The Federal Aviation Administration (FAA) has released an updated blueprint for airspace and procedure changes to accommodate future air taxis and other Advanced Air Mobility (AAM) operations.
Under the blueprint, AAM operations will begin at a low rate with air taxis flying much as helicopters do today. They’ll use existing routes and infrastructure such as helipads and early vertiports. Pilots will communicate with air traffic controllers where required.
As the number of operations increases, air taxis are expected to fly in corridors between major airports and vertiports in city centers. The complexity of the corridors could increase over time from single one-way paths to routes serving multiple flows of aircraft flying in both directions. Over time, these corridors could link an increasing number of routes between vertiports.
The FAA expects aircraft technology will evolve as well. Aircraft automation and real-time data sharing between aircraft will likely play increasing roles in these corridors.
The operational blueprint is a key step — along with certifying the aircraft and pilots — in the FAA’s effort to safely usher in and support this next era of aviation. The blueprint aims to provide a common frame of reference to the FAA, NASA and industry to help guide their research and decision-making.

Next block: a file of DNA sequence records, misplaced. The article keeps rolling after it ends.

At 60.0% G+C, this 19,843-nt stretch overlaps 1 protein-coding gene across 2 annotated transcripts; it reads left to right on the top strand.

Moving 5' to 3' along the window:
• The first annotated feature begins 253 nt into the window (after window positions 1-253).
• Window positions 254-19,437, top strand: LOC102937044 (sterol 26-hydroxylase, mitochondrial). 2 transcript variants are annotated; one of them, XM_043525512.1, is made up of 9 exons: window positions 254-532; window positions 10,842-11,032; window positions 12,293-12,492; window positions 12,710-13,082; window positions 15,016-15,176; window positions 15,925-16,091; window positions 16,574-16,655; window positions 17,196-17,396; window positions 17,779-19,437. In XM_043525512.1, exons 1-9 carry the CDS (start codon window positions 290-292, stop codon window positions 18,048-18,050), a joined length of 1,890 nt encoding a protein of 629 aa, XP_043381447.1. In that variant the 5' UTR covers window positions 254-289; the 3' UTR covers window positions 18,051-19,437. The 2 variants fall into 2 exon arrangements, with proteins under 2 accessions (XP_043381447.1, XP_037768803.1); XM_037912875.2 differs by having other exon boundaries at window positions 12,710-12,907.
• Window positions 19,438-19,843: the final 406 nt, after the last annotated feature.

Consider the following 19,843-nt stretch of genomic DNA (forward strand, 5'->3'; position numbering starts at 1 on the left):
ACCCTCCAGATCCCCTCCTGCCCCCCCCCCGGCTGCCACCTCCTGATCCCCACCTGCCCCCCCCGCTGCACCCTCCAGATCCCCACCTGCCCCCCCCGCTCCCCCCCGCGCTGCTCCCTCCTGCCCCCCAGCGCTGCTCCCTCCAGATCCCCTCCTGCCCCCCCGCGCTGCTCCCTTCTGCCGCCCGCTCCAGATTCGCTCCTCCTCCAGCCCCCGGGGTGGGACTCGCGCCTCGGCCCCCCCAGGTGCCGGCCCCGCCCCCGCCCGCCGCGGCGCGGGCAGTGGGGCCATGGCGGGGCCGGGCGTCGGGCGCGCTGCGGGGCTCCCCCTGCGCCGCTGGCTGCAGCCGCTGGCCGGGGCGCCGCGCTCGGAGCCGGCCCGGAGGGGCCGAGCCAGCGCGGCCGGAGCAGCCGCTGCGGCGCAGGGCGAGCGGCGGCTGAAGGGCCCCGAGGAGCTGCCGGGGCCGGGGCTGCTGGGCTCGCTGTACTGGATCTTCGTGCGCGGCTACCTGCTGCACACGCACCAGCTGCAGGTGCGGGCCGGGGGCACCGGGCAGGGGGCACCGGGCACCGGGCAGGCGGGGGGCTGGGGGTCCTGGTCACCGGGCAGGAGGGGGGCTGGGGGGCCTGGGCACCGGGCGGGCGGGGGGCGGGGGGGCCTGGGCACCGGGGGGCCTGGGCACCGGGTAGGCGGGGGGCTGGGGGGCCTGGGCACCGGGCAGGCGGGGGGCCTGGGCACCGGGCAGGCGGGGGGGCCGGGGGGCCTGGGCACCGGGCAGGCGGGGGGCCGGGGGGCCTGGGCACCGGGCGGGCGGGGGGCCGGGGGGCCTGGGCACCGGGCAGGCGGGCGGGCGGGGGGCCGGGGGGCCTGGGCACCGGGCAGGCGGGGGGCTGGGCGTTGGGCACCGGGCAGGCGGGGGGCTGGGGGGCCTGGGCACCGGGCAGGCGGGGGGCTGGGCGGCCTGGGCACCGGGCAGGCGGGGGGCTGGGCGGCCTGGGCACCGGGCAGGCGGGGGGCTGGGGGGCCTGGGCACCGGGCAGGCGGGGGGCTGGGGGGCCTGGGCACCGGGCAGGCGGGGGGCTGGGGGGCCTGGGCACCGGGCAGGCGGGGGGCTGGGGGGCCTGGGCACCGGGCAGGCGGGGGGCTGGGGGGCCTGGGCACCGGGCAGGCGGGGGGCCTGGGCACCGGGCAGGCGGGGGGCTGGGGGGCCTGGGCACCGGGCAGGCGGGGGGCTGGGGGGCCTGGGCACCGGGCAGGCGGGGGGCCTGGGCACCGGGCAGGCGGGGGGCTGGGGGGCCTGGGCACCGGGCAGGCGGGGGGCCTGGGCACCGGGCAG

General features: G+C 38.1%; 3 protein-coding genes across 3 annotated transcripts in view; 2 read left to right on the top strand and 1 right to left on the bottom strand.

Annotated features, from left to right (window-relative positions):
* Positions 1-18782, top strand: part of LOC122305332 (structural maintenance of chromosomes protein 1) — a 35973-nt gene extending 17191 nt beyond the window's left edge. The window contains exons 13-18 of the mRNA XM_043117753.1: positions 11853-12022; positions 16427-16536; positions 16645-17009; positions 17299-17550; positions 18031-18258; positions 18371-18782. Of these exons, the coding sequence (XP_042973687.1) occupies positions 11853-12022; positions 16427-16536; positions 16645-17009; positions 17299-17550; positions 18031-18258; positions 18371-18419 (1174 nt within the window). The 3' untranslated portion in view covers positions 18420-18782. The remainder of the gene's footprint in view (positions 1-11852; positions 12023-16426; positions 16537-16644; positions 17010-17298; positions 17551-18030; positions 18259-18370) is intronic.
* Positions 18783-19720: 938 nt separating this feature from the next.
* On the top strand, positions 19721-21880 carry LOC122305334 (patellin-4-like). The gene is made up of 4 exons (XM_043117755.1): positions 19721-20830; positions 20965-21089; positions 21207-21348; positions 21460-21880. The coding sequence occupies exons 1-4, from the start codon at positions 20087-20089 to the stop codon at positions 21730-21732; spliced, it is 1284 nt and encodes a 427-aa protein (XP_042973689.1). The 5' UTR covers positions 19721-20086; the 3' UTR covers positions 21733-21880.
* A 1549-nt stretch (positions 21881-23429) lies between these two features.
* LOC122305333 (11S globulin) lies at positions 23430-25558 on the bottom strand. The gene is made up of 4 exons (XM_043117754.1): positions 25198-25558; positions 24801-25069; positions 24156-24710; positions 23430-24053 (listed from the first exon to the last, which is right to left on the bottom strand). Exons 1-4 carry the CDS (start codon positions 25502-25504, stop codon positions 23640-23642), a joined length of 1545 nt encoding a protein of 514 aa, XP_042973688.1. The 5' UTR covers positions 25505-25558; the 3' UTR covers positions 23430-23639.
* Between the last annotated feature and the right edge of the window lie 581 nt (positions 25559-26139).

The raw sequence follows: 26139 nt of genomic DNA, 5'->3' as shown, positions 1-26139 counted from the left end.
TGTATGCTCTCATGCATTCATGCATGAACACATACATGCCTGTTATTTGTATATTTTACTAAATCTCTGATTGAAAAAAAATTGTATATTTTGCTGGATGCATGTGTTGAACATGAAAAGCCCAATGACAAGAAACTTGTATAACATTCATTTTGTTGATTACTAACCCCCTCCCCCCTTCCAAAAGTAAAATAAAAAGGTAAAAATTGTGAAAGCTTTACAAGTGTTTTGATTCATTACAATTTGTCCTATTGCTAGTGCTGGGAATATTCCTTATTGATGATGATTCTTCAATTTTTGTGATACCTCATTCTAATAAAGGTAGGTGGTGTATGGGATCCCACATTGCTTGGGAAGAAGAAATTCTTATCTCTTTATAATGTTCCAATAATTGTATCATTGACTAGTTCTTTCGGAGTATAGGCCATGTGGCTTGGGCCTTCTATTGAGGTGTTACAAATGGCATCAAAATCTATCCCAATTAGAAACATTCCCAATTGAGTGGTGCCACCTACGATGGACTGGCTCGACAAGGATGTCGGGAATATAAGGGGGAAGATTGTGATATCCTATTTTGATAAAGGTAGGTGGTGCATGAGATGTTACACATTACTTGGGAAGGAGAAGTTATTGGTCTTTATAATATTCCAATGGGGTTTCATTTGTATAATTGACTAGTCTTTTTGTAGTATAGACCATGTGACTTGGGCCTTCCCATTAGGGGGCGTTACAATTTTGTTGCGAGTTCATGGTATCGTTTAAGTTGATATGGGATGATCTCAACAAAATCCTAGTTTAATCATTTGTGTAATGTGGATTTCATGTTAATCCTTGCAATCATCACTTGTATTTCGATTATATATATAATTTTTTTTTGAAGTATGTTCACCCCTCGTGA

The FAA developed the blueprint with NASA and industry stakeholders.
This summer, the FAA and the Association for Uncrewed Vehicle Systems International (AUVSI) will co-host the 8th Annual FAA Drone Symposium and the first-ever Advanced Air Mobility Summit. The two events, from Aug. 1-3 at the Baltimore Convention Center in Maryland, will bring together representatives from the FAA, other government agencies, international aviation experts, industry leaders and academia. The presenters and panelists will discuss the latest information and advancements related to the diverse uses of drones and the safe integration of Advanced Air Mobility (AAM) aircraft, like air taxis, into the National Airspace System.